why would the Europeans have feared American abandonment, and what
would have prevented the United States from disengaging from the Eurasian
continent?
More generally, the logic of Ikenberry’s constitutional model asserts that

binding institutions are designed to check concentrated power in the hands of
the leading state. Yet the European industrial democracies and Japan feared
American abandonment, not the unfettered exercise of its preponderant
power. As Ikenberry writes: “The most consistent British and French objective
during and after the war was to bind the United States to Europe. The evolu-
tion in American policy, from the goal of a European ‘third force’ to acceptance
of an ongoing security commitment within NATO, was a story of American
reluctance and European persistence” (p. 206). No doubt, Ikenberry would
counter that he explicitly argues that for secondary great powers, binding in-
stitutions mitigate the twin fears of abandonment and domination by the vic-
torious leading state; thus, there is no inconsistency between the logic of his
model and European fears of American abandonment. But this merely begs the
larger question: Although it is obvious why subordinate and secondary states
would not want to be dominated by the leading state, why in the absence of
some other immediate threat or one looming on the horizon would they fear
its abandonment?33 If Nazi Germany had won World War II, would the United
States have sought to bind German power to the Western hemisphere?
Ikenberry would say no because Nazi Germany was not a liberal democracy. If
liberal democracy is a sufªcient condition for his model to work, however,
why in the aftermath of the Napoleonic Wars did the United States go to war
with a liberal hegemon, Great Britain, in 1812 and then declare the Monroe
Doctrine in 1823 to keep European powers out of its hemisphere?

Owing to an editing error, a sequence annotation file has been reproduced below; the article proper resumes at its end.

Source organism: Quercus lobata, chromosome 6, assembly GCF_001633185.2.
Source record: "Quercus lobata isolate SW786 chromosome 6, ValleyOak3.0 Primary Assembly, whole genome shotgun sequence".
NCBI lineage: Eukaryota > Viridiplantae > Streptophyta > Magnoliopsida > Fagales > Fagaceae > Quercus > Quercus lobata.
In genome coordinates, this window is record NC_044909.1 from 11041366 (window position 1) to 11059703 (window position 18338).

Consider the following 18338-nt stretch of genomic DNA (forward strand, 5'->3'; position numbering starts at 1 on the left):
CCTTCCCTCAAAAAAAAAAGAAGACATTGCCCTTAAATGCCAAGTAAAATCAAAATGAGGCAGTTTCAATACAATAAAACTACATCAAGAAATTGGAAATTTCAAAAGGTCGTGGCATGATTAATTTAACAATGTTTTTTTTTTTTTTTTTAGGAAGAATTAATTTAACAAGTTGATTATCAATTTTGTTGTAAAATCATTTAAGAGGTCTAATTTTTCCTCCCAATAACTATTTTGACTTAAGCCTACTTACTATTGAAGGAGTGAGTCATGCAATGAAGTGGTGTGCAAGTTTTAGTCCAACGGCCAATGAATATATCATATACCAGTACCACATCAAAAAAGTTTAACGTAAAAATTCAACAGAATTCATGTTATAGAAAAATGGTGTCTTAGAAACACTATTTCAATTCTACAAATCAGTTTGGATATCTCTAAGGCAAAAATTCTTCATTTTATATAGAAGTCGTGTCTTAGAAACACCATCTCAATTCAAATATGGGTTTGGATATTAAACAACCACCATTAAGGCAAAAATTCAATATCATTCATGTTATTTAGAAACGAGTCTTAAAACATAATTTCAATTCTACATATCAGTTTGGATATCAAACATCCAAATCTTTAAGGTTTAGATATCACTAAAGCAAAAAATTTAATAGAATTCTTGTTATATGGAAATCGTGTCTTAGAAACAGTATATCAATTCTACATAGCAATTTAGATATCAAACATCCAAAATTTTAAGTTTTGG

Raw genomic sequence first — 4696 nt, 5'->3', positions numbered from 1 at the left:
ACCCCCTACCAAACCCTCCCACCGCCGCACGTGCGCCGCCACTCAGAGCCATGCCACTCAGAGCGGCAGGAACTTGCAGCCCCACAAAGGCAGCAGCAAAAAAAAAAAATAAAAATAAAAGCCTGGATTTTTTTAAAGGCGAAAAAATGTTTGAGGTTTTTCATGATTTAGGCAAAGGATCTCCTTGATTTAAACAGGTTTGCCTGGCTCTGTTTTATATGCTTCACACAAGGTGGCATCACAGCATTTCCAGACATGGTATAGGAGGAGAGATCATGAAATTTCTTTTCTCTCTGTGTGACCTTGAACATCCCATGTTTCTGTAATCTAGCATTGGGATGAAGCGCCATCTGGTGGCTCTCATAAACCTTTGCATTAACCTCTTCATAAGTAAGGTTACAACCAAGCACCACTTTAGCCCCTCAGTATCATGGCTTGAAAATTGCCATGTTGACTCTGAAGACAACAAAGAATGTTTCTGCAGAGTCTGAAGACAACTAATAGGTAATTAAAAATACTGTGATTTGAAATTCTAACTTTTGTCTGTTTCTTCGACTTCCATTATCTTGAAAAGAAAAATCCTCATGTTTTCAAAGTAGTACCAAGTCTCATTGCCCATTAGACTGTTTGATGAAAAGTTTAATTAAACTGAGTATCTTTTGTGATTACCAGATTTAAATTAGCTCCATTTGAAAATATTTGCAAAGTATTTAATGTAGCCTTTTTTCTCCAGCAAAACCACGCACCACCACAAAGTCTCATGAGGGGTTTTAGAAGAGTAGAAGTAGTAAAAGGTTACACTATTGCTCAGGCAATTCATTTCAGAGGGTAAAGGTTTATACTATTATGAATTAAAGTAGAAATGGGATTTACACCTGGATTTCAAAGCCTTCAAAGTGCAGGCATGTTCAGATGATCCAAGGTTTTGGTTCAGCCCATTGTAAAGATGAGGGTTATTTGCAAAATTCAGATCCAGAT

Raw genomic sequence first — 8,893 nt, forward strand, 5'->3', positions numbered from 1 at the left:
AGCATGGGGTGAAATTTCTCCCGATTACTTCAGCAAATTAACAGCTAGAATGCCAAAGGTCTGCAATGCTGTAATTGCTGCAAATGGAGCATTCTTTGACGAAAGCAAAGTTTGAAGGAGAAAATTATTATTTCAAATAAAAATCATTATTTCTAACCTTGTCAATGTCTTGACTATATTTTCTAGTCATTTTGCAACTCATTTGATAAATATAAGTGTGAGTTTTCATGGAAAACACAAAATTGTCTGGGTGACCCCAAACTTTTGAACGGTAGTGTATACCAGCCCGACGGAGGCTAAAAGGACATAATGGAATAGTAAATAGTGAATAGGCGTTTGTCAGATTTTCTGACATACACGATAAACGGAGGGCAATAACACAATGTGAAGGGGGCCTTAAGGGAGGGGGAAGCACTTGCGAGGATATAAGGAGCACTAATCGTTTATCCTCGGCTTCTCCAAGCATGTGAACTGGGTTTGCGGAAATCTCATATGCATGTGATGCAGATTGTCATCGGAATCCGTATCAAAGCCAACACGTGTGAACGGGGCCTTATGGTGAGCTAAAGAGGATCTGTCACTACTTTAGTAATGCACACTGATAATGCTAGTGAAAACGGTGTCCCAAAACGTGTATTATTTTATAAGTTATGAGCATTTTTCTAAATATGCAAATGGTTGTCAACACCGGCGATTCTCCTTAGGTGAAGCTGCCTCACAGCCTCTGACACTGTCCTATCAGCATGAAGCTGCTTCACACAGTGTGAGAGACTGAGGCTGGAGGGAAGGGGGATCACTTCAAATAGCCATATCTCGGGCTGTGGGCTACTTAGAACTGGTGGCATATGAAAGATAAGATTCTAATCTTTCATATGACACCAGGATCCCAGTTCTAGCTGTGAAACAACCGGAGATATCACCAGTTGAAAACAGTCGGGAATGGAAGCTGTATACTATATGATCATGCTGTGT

Leaving aside the issue of bipolarity and conventional balancing behavior as

direct causes of the institutional structures that emerged after 1945, history
shows that the United States consistently violated the spirit of multilateral co-
operation within its own alliance system. Many of the most momentous deci-
sions to exercise American power or dramatically change the direction of U.S.

International Security 26:1 178

32. The deªnitive account of this historical case is Marc Trachtenberg, A Constructed Peace: The
Making of the European Settlement, 1945–1963 (Princeton, N.J.: Princeton University Press, 1999).
33. I am grateful to Robert Edwin Kelly for pointing this out.

foreign policy were made unilaterally, without prior consultation among its al-
lies. Indeed one would be hard put to ªnd any solid evidence throughout the
entire Cold War period of institutions restraining the arbitrary use of American
power. At the very outset, the U.S. Senate rejected the International Trade Or-
ganization treaty in 1947, and a less institutionalized arrangement, the General
Agreement on Tariffs and Trade, took its place. The Eisenhower administration
unilaterally ended the imperial careers of Britain and France during the 1956
Suez War. The Kennedy administration adopted the doctrine of ºexible re-
sponse against the wishes of West Europeans, who, for obvious reasons, did
not want to increase the likelihood of tactical, limited nuclear war or conven-
tional defense on their territory. The United States similarly ignored the wishes
of its NATO allies and fought unpopular wars in the Paciªc against North Ko-
rea (which, in Krauthammer’s view, is “still the classic case study in pseudo-
multilateralism”) and North Vietnam.34 Then, in an extraordinarily arrogant
display of unilateralism reminiscent of Adolf Hitler’s surprise attack against
Stalinist Russia, the Nixon administration shocked Japan on July 15, 1971,
when it unexpectedly announced that it was normalizing relations with China.
Mere months later, it once again stunned Japan and the other industrial de-
mocracies when it unilaterally and without consultation decided to close the
gold window. The Bretton